Unity Scene Setting: Grungy mid-80s arcade space with a main room and games room. Built for Rift, Vive, etc. details differ at a SDK level. It’s unreleased and he is focused on Mobile VR, and hence it’s designed to be efficient for mobile target devices.

Loading Scene and other tricks and tips for optimizing load-in

The base is that it takes a really long time to load things. The purpose of this is basically to contain the OVR SDK utilities and also has a higher frame rate. If you have been in a heavy load scene and move your head around you get really bad frame drops. One other thing you can do on the topic of scene load (takes a really long time to load a couple hundred megabits of data on a phone), put the assets in an asset bundle. Unity 5 also loves to check the preload audio data check box in “import settings” for any audio file. To take pressure off of the game engine uncheck this “Preload Audio Data” box; it’s possible to shift audio “load type” to “Compressed to Memory”.
Before the level load
  • Put scenes assets in an asset bundle, use the OVROverlay script, synchronously load, when complete turn the cube map off
  • You could decide that a one-time level load is better than a multiple level load. As long as your session time is fairly long you paid all the costs at one time, and now you have a memory buffer for the experience.

What’s notable inside OVR Utilities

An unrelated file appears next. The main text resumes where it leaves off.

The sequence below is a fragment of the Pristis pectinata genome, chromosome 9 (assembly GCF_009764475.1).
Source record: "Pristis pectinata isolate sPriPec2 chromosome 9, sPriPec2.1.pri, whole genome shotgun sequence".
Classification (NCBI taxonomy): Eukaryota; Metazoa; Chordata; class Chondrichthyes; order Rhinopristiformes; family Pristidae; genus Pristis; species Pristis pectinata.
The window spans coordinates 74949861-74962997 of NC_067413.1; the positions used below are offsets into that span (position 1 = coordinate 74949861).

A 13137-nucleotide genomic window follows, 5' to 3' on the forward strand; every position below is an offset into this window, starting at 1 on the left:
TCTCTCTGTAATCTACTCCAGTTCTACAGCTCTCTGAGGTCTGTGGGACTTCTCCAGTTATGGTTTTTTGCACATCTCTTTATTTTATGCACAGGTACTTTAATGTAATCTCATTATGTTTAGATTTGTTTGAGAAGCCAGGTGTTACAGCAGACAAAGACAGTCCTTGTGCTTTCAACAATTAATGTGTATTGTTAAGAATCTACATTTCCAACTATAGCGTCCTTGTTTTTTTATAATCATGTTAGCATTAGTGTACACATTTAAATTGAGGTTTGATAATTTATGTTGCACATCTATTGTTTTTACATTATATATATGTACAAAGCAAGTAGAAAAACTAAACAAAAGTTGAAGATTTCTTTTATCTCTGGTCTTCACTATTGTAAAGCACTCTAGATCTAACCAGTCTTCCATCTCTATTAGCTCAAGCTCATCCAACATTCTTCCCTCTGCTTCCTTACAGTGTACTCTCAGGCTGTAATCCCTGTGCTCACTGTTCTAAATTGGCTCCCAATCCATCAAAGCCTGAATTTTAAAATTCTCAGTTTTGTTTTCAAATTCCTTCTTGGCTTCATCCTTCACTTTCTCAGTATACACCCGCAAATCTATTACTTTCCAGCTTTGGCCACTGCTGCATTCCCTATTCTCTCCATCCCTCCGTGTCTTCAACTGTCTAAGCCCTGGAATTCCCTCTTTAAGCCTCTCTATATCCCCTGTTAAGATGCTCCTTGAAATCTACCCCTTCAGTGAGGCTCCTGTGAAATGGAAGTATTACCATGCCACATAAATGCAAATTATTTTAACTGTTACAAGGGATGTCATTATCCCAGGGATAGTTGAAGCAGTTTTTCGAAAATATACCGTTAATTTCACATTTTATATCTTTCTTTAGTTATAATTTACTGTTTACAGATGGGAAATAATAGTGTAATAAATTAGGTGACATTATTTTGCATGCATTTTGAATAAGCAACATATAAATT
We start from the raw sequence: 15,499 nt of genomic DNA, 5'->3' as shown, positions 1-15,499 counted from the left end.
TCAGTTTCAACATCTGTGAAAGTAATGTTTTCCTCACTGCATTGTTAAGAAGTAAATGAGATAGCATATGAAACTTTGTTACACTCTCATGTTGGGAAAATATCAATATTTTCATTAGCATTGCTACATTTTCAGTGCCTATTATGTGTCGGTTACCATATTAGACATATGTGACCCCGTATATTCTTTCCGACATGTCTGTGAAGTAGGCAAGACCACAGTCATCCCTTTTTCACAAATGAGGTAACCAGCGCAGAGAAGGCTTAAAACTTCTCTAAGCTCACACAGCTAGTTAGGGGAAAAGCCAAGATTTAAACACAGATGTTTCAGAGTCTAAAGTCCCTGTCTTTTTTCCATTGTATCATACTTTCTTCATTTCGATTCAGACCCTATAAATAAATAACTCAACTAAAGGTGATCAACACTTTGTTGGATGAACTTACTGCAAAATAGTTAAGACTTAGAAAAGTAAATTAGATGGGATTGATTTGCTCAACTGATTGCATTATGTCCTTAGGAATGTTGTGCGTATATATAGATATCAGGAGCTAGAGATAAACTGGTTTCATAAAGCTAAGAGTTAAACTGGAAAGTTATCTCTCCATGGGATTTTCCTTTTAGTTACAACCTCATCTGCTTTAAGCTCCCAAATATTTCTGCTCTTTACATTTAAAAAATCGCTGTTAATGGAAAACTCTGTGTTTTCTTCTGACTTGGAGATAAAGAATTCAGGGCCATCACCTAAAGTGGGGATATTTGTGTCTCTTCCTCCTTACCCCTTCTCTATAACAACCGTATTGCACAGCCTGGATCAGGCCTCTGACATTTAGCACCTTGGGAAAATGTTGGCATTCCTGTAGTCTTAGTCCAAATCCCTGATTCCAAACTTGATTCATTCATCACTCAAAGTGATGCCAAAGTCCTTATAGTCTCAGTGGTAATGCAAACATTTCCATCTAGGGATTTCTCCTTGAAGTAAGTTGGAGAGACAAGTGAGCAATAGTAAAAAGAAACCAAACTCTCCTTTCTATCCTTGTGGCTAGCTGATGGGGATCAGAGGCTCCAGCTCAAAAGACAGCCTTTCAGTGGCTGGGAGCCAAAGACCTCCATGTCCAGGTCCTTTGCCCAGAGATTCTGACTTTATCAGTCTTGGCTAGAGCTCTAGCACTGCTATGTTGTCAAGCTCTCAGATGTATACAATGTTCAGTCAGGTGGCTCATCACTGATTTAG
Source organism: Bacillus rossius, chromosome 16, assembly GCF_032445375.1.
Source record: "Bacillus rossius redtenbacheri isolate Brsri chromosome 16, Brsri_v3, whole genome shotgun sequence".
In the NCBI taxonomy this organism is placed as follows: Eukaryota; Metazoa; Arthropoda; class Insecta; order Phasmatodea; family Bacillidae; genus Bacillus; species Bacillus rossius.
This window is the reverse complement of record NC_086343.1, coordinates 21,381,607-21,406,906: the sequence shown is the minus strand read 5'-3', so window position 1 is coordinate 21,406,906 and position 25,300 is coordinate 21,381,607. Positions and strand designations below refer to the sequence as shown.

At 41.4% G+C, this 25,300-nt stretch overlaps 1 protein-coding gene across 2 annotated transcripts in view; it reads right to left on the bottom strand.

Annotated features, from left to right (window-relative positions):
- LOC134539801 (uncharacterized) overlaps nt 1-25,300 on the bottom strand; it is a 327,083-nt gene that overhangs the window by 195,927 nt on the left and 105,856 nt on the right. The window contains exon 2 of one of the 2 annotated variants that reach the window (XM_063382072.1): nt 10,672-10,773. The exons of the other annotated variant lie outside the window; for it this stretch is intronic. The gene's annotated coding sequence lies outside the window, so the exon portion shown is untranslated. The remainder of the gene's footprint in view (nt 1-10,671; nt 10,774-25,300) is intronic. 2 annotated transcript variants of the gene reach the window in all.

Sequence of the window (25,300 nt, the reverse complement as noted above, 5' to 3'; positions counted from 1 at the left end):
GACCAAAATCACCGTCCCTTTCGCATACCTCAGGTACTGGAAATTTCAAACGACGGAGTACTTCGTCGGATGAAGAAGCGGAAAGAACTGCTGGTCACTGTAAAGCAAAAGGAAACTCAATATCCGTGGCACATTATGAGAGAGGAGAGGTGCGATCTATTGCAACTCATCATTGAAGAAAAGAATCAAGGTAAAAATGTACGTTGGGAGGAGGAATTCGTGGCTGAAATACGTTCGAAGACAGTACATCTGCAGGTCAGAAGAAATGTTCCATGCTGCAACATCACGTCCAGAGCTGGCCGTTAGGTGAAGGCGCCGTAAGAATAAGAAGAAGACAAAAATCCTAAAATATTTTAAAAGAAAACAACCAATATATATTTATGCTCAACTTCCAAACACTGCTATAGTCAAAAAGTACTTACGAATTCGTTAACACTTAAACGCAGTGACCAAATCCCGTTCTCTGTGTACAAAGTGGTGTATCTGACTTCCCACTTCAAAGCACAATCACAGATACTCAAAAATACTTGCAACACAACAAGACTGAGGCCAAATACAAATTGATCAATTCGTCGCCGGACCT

You have a package called Oculus Utilities for Unity 5 this notably contains:
  • High-level VR Camera Headset (e.g. LeftEyeAnchor, RightEyeAnchor, CenterEyeAnchor)
  • Controllers API for higher-end hand-controllers (Touch) and lower-end hand-controller (gear)
  • User gets to choose left/right setting for the Gear controller
  • OVRInput.cs is abstracted in a way that allows for input from any controller (i.e. LTrackedController or RTrackedController)


  • Built into the Oculus SDK – it’s a texture that is rendered not by the game engine but by timewarp –– which is something similar to asynchronous reprojection
  • Your engine renders a left and right eye buffer and submits it to the Oculus SDK
  • The basic things that it does are projects images, warping the edge of images in the right way for the specific hardware in use
  • Timewarp – Tries to alleviate judder. It takes a previous frame and reshows this in practice, it only knows about orientation information and it’s not going to help with the camera moving forward. It will render some overlays for you. First of all timewarp has an opportunity to render faster than Unity. Timewarp composites in the layers that you submit which are essentially “Quads”. This is particularly good if you’re rendering video. It was made initially for mobile, but there’s now an additional buffer for Rift that you have to Upshot: You can get a higher fidelity by pushing certain texture through Timewarp.

VR Compositor layer

Does some texture mapping